Business leaders were also unhappy about the course of events during the war. In their view, organized labor had become too strong; its improved bargaining position and the protection of the government had allowed unions to expand and gain a foothold in industries normally opposed to their recognition. Labor's more aggressive opponents urged business to organize so as to resist any further encroachments upon the rights of management. As a consequence, the immediate postwar period witnessed an epidemic of labor disputes.
The first manifestation of the new-found militancy was the Seattle general strike called in support of the striking metal trades workers in the shipyards. Food kitchens and milk stations were set up, and the people went about their affairs with few protests and little difficulty. The city's crime rate actually was below normal in this period.
On the second day of the strike, Mayor Ole Hanson issued a proclamation in which he guaranteed the people of Seattle "absolute and complete protection... The anarchists in the community shall not rule its affairs. All persons violating the laws will be dealt with summarily." The strike, which accomplished little, lasted five days.
More unusual was the strike of the Boston Police. When a plan for adjusting wages and working conditions had failed, the policemen struck on September 11, 1919. Absence of police was followed by twenty-four hours of rioting, looting, and violence. At the request of the city authorities, Governor Calvin Coolidge sent 5,000 militiamen to keep order. "There is no right to strike against the public safety by anybody, anywhere, anytime," he declared. Clashes between roving mobs and soldiers resulted in the killing of eight civilians. By September 14, the strike was virtually over. Coolidge, who had denounced the strike as a "desertion of duty," became a national hero.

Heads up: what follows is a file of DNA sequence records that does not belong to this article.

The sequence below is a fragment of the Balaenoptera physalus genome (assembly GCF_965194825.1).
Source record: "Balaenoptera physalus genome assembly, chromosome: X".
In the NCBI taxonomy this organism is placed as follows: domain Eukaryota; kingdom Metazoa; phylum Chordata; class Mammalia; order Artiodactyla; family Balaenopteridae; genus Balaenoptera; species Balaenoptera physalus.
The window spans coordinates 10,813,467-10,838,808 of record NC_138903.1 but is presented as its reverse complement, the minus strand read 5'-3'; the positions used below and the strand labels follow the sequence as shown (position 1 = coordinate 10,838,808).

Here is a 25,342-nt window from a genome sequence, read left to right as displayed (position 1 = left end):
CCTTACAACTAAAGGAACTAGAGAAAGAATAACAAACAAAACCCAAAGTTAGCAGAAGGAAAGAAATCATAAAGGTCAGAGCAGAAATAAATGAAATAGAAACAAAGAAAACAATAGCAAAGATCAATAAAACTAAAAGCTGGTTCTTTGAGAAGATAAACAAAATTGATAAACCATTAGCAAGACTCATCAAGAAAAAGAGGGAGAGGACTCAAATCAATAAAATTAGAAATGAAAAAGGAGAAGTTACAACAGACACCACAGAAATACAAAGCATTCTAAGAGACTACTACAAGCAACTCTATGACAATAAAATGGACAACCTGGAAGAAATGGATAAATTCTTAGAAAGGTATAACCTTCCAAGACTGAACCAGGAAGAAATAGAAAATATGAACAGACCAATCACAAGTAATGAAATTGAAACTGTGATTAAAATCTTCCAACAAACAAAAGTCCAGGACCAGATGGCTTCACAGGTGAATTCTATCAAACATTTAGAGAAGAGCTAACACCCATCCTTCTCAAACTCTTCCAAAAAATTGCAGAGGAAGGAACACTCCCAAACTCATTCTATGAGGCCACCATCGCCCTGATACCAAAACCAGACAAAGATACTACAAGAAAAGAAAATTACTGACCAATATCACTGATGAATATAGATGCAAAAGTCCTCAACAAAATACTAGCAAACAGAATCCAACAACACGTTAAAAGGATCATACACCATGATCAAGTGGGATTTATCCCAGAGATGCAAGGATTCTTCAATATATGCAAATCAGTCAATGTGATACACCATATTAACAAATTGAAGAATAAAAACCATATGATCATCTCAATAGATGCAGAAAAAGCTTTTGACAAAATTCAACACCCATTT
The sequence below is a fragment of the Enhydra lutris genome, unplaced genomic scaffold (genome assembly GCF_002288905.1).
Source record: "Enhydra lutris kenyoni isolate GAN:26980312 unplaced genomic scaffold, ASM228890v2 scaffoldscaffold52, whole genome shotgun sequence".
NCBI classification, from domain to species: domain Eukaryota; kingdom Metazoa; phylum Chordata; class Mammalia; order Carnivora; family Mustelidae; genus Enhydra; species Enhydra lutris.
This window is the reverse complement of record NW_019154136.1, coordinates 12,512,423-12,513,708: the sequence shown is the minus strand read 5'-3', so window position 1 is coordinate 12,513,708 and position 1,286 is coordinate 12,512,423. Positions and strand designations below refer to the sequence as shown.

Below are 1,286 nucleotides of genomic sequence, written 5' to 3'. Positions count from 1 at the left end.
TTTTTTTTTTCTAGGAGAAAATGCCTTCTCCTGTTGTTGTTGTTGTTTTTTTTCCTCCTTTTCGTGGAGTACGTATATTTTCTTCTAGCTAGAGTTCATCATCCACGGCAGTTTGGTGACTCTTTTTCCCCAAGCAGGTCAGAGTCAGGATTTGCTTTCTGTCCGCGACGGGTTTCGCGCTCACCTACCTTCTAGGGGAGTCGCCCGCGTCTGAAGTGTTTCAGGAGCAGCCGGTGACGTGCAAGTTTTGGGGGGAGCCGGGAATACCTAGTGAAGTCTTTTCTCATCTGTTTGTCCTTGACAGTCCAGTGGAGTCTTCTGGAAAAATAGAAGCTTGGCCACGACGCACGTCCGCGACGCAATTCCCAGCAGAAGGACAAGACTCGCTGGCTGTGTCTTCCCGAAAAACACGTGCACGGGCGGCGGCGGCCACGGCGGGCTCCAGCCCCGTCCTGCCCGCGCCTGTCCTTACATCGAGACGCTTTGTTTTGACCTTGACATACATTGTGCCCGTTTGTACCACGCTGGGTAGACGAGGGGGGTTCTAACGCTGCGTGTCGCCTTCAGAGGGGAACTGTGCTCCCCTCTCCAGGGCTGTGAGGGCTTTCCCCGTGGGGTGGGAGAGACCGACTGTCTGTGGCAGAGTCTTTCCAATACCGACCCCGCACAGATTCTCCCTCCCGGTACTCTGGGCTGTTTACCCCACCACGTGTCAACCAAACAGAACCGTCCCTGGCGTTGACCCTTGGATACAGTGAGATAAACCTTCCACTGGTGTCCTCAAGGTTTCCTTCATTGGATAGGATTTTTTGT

Despite reversals, the labor movement expanded at a greater rate than ever. Almost one million additional members joined the unions in 1919. Actors, after a strike lasting a month, won recognition for the newly organized Actors Equity Association. The first contract specified the number of performances a week that could be required without payment of overtime, limited rehearsal time, and required arbitration of unsettled differences.
In May, 1920, the United Mine Workers mustered an "army" to move into the nonunion counties of McDowell, Mingo, and Logan, West Virginia. In one shootout eight men and a boy were killed. Repeated skirmishes brought federal troops into the area; finally the miners were peaceably disarmed and dispersed. The union failed in its campaign.
After the expulsion of the Amalgamated Association of Iron, Steel and Tin Workers from the plants of the U.S. Steel Corporation, the absence of a strong union in the steel industry was regarded as a sign of a weak labor movement. In 1918, the AFL convention endorsed a joint campaign by the twenty-four unions having jurisdiction in the steel industry. The campaign was one of the more successful in labor history. Thousands of steelworkers joined unions.